Jets lead series at 1-0
2.00 Goals For Per Game (11th in the NHL Playoffs)
3.00 Goals Against Per Game (10th in the NHL Playoffs)
0% Power Play (13th in the NHL Playoffs)
50% Penalty Kill (13th in the NHL Playoffs)
Top 5 Scorers:
1. #11 Zach Parise ~ 1G 0A = 1pt
2. #7 Matt Cullen ~ 1G 0A = 1pt
3. #18 Jordan Greenway ~ 0G 1A = 1pt
4. #64 Mikael Granlund ~ 0G 1A = 1pt
5. #39 Nate Prosser ~ 0G 1A = 1pt
Top 2 PIM’s:
1. #12 Eric Staal ~ 2 PIM’s
2. #39 Nate Prosser ~ 2 PIM’s
1. #40 Devan Dubnyk (0-1) 3.10GAA .925%SP
2. #32 Alex Stalock N/A
3.00 Goals For Per Game (7th in the NHL Playoffs)
2.00 Goals Against Per Game (8th in the NHL Playoffs)
50% Power Play (4th in the NHL Playoffs)
100% Penalty Kill (3rd in the NHL Playoffs)
Top 5 Scorers:
1. #55 Mark Scheifele ~ 1G 0A = 1pt
2. #29 Patrik Laine ~ 1G 0A = 1pt
3. #70 Joe Morrow ~ 1G 0A = 1pt
4. #26 Blake Wheeler ~ 0G 1A = 1pt
5. #25 Paul Stastny ~ 0G 1A = 1pt
1. #33 Dustin Byfuglien ~ 2 PIM’s
1. #37 Connor Hellebuyck (1-0) 2.03GAA .900%SP
2. #35 Steve Mason N/A
Okay, I’ll admit. I really, really do not like rap music. Or hip hop. Or country. They’re just genres of music I just can’t get into. My music tastes are fairly eclectic. Everything from opera to Finnish folk music to Native American rock. Many of us had a favorite professor back in our college days, and I am no different. For me, that professor was a music historian. I pretty much took every class of hers I could if it fit in my schedule. One of my favorite was an ethnic music class, and it was in that class where I learned to appreciate the place that rap and country hold in the world of music. I was given the valuable lesson that I don’t have to like every kind of music, but I do have to acknowledge and appreciate its place.
And with that, comes the artists, Snoop Dogg being one of the big names and personalities. Over the years, I’ve come to realize his intelligence and flexibility. I mean come on, who else but Snoop would have a cooking show with Martha Stewart. While I don’t believe that Snoop is a die hard hockey fan, something tells me he knows enough that he could hold his own in a discussion with casual fans. Of course, he could surprise me and he could go toe-to-toe with some diehards as well. But with the Stanley Cup Playoffs, I have to admit, I like that the NHL went with a non-traditional celebrity when it comes to talking about some history regarding Lord Stanley’s Cup.
However, what isn’t non-traditional, is the opponents in this particular series. While they’re both second go-around teams for both Minnesota and Winnipeg, they’re definitely traditional hockey markets. Both teams definitely want this season to be their season. Both fanbases have been waiting for many years for their own Stanley Cup parade. Minnesota fans have certainly gotten closer, having watched the then Minnesota North Stars make it to the Cup Finals twice and Wild fave having gone to the Western Conference Finals once. Minnesota sports fans in general are used to waiting, so we’re pretty much resigned to whatever this series holds for us. We’re pretty much accustomed that things can and often do go wrong. Whether the Jets fans are able to deal with that kind of disappointment on a yearly basis, I don’t know. I guess the true test will be when they suffer either extended absences from the playoffs or can’t past the first round year after year. The fans are pumped up now, but if that excitement continues when things aren’t so great, that will be the test.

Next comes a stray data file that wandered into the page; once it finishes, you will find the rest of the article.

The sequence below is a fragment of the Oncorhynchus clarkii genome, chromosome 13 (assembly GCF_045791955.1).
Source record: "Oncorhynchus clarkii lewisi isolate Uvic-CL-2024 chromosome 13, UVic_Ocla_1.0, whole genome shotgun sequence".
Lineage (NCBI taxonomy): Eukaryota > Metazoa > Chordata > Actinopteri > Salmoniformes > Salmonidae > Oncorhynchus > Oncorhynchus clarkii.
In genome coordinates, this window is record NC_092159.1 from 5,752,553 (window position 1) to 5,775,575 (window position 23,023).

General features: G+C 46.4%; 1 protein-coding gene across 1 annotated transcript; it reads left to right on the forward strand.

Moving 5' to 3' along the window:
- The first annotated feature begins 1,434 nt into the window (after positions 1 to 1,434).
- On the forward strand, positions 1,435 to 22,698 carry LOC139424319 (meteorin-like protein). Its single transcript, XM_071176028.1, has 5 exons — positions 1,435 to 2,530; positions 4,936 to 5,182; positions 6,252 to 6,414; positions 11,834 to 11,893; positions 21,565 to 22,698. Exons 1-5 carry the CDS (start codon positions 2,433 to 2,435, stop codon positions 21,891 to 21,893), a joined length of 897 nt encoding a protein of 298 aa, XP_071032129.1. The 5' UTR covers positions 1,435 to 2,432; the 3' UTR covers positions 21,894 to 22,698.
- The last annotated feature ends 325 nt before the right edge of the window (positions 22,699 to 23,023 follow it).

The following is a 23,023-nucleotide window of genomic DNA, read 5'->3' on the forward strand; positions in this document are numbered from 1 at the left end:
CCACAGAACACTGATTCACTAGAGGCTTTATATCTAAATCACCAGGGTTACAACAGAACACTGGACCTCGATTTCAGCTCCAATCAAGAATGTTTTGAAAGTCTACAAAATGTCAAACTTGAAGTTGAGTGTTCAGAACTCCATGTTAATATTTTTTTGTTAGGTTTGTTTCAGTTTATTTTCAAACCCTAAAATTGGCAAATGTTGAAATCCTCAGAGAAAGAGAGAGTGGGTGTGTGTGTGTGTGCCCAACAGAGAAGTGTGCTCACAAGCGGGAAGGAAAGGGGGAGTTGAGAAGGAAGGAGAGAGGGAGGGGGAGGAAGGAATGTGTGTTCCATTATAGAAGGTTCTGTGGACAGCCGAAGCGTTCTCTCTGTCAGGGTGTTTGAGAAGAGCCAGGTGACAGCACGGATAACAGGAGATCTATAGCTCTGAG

Wednesday was not a bad opening game for the Minnesota Wild. For a loss, I wasn’t completely ticked off. Heck, I’ve seen Wild wins that upset me more than this loss. They weathered the storm of an physically gifted Jets team. Plus, we were re-introduced to Jared Spurgeon after having been without his services for what felt like forever. He needed to find his legs and pace again. And I’ll admit, I can’t complain about the blue line with the absence of Ryan Suter. Heck, I much prefer this version of the blue line. We have a blue line that is keeping the puck moving, instead of Suter just hanging on to the puck when he should be getting it to a far more mobile and offensively minded forwarded. What I do shake my head on, is that the Wild coaches are actually talking to Suter after the games to get his take on things. I don’t want to hear his idea of how the blueline should be working. The thing is, the blueline is working. I’d rather Suter not mess things up even when he’s not on the ice.
One thing that should be concerning is the future of Joel Eriksson Ek in this series. I thought he had a great night on Wednesday. Heck, as this season progressed, he has gotten better and better. He’s starting to demonstrate confidence in his game. Probably the best aspect of his game, has been his ability at being able to withstand some of the more physical parts of the game. He’s not afraid to fight for the puck in front of the net or along the boards. With this particular team, that’s often a hard to find commodity. And when it’s a trait in short supply, it should be worrying that he may be out of the lineup tonight after the big hit he took from Winnipeg’s Dustin Byfuglien. I’m hoping that all Eriksson Ek is dealing with is some sore muscles and a few bruises. Because I don’t feel he will be easily replaced. And when the Jason Zucker-Eric Staal-Nino Niederreiter line was a bit missing in action Wednesday night, you can’t afford to lost a guy who does show up and do his job.
In watching the engraver hand stamping names onto the Stanley Cup, there’s one thing I know. I just hope that the Wild get their names onto the Cup before Columbus, Las Vegas, and yes, Winnipeg. At least, we don’t have to worry about Chicago getting a chance this season.